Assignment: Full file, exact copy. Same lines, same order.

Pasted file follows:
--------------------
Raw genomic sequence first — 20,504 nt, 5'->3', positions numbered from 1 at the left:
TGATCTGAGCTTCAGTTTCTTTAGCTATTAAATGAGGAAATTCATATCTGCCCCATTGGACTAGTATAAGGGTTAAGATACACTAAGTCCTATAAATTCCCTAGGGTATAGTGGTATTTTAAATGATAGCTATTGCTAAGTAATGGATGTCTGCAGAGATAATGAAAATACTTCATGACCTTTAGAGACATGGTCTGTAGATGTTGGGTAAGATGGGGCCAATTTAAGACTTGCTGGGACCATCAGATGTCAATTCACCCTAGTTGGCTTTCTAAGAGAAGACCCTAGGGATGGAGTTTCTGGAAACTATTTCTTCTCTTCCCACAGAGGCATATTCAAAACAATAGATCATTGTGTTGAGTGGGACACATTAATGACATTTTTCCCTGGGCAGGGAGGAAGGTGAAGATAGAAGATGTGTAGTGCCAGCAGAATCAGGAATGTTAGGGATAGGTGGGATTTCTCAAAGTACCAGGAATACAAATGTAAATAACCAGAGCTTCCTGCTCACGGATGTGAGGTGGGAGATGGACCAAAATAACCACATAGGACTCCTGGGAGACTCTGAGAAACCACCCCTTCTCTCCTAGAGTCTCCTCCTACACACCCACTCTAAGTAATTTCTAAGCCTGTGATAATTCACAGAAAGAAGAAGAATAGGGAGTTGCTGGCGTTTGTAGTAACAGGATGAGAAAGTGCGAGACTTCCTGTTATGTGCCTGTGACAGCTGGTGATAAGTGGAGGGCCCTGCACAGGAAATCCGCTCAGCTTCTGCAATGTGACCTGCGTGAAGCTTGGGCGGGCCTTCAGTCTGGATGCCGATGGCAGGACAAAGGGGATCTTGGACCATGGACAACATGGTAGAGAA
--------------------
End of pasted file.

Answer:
Raw genomic sequence first — 20,504 nt, 5'->3', positions numbered from 1 at the left:
TGATCTGAGCTTCAGTTTCTTTAGCTATTAAATGAGGAAATTCATATCTGCCCCATTGGACTAGTATAAGGGTTAAGATACACTAAGTCCTATAAATTCCCTAGGGTATAGTGGTATTTTAAATGATAGCTATTGCTAAGTAATGGATGTCTGCAGAGATAATGAAAATACTTCATGACCTTTAGAGACATGGTCTGTAGATGTTGGGTAAGATGGGGCCAATTTAAGACTTGCTGGGACCATCAGATGTCAATTCACCCTAGTTGGCTTTCTAAGAGAAGACCCTAGGGATGGAGTTTCTGGAAACTATTTCTTCTCTTCCCACAGAGGCATATTCAAAACAATAGATCATTGTGTTGAGTGGGACACATTAATGACATTTTTCCCTGGGCAGGGAGGAAGGTGAAGATAGAAGATGTGTAGTGCCAGCAGAATCAGGAATGTTAGGGATAGGTGGGATTTCTCAAAGTACCAGGAATACAAATGTAAATAACCAGAGCTTCCTGCTCACGGATGTGAGGTGGGAGATGGACCAAAATAACCACATAGGACTCCTGGGAGACTCTGAGAAACCACCCCTTCTCTCCTAGAGTCTCCTCCTACACACCCACTCTAAGTAATTTCTAAGCCTGTGATAATTCACAGAAAGAAGAAGAATAGGGAGTTGCTGGCGTTTGTAGTAACAGGATGAGAAAGTGCGAGACTTCCTGTTATGTGCCTGTGACAGCTGGTGATAAGTGGAGGGCCCTGCACAGGAAATCCGCTCAGCTTCTGCAATGTGACCTGCGTGAAGCTTGGGCGGGCCTTCAGTCTGGATGCCGATGGCAGGACAAAGGGGATCTTGGACCATGGACAACATGGTAGAGAA